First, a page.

Monday, January 30, 2017

How Much Water Is Used To Produce The Food We Eat

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If you want to conserve water and lessen your environmental footprint, you might consider taking shorter showers or only washing clothes when they are really dirty. However, the most effective way you can reduce your water usage is by choosing more carefully what you eat. This is because the food we eat makes up more than 2/3 of our total water footprint. This might surprise you until we take a closer look at how much water is used to produce the food we eat every day.

shutterstock_447897178.jpgThe LA Times posted a website article during California's terrible drought in 2015 that included an intriguing tool. You can select various foods to put on your virtual plate and it will tell you how many gallons of water went into producing those items. Take, for instance, a plate consisting of a pork chop, pasta, an apple, and a glass of milk. This plate used 500 gallons of water to produce! The majority of the water came from the 330 gallons it takes to raise a pig and butcher it to get that pork chop on your plate. In fact, the majority of our water usage when it comes to producing food comes from meats. If you are looking for ways to lighten your water footprint, simply eat less meat in your diet. Instead, replace them with eggs or beans for protein.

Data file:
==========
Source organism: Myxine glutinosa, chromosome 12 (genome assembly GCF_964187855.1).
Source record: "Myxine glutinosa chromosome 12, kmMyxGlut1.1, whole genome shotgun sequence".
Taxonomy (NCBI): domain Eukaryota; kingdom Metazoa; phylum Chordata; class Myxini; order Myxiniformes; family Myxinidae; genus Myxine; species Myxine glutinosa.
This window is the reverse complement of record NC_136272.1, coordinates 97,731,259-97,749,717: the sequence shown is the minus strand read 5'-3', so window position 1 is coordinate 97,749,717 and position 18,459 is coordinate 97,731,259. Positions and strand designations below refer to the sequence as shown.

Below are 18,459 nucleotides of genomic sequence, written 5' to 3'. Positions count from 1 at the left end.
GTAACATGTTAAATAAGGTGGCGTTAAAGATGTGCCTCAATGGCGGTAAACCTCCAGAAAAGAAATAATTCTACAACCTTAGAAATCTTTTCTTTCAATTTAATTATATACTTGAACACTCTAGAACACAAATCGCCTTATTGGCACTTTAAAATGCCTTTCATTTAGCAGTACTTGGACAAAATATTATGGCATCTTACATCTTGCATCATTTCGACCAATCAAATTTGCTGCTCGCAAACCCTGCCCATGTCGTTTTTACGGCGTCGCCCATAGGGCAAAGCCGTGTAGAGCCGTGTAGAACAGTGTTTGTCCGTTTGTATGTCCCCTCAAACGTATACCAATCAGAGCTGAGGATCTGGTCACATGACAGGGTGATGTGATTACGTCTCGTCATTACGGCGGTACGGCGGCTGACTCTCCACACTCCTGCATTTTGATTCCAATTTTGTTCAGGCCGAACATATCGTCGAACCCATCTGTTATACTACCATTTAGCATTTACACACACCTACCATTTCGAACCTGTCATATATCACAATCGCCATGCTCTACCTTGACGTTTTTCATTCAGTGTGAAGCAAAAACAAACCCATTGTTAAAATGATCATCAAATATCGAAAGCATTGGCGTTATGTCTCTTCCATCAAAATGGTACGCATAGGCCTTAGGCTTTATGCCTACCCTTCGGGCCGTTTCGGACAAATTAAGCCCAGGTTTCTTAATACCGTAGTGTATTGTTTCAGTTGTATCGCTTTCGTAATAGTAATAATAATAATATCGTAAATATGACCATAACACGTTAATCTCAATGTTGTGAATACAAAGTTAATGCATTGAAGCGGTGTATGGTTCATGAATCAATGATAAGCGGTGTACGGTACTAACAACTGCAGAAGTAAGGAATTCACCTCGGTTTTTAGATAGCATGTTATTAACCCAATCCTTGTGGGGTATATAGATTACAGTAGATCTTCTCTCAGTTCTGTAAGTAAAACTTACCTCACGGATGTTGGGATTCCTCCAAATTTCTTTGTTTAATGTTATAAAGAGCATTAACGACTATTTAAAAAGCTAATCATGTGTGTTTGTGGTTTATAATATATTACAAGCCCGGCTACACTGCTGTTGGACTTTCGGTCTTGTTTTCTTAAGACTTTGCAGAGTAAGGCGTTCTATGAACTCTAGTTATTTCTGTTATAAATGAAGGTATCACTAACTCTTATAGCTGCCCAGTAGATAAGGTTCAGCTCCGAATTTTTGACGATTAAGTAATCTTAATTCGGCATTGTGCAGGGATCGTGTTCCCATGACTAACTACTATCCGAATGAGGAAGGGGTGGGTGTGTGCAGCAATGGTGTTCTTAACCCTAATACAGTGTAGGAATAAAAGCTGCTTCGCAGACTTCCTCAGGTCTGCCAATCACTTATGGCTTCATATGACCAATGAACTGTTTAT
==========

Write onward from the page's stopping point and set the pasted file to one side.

If we are considering our meal items, why not choose the one that used significantly less water to produce? For instance, if you are choosing a starch for your meal, potatoes only use 34 gallons of water per pound versus corn which uses 146 gallons per pound. The difference between coffee versus tea? Tea only uses 108 gallons of water per gallon of brewed tea contrasting coffee which uses a whopping 1,056 gallons of water to produce one gallon of brewed coffee. These efforts can really add up!

This article can help you choose between common foods like beer vs wine or asparagus vs broccoli. The foods you choose to eat can be very mindful of the environment if you educate yourself.

While it may seem drastic to cut these foods out of your diet entirely, knowing the amounts of water it takes to produce them can make you more mindful of your choices. You can find more information on water preservation on the MN AWWA website.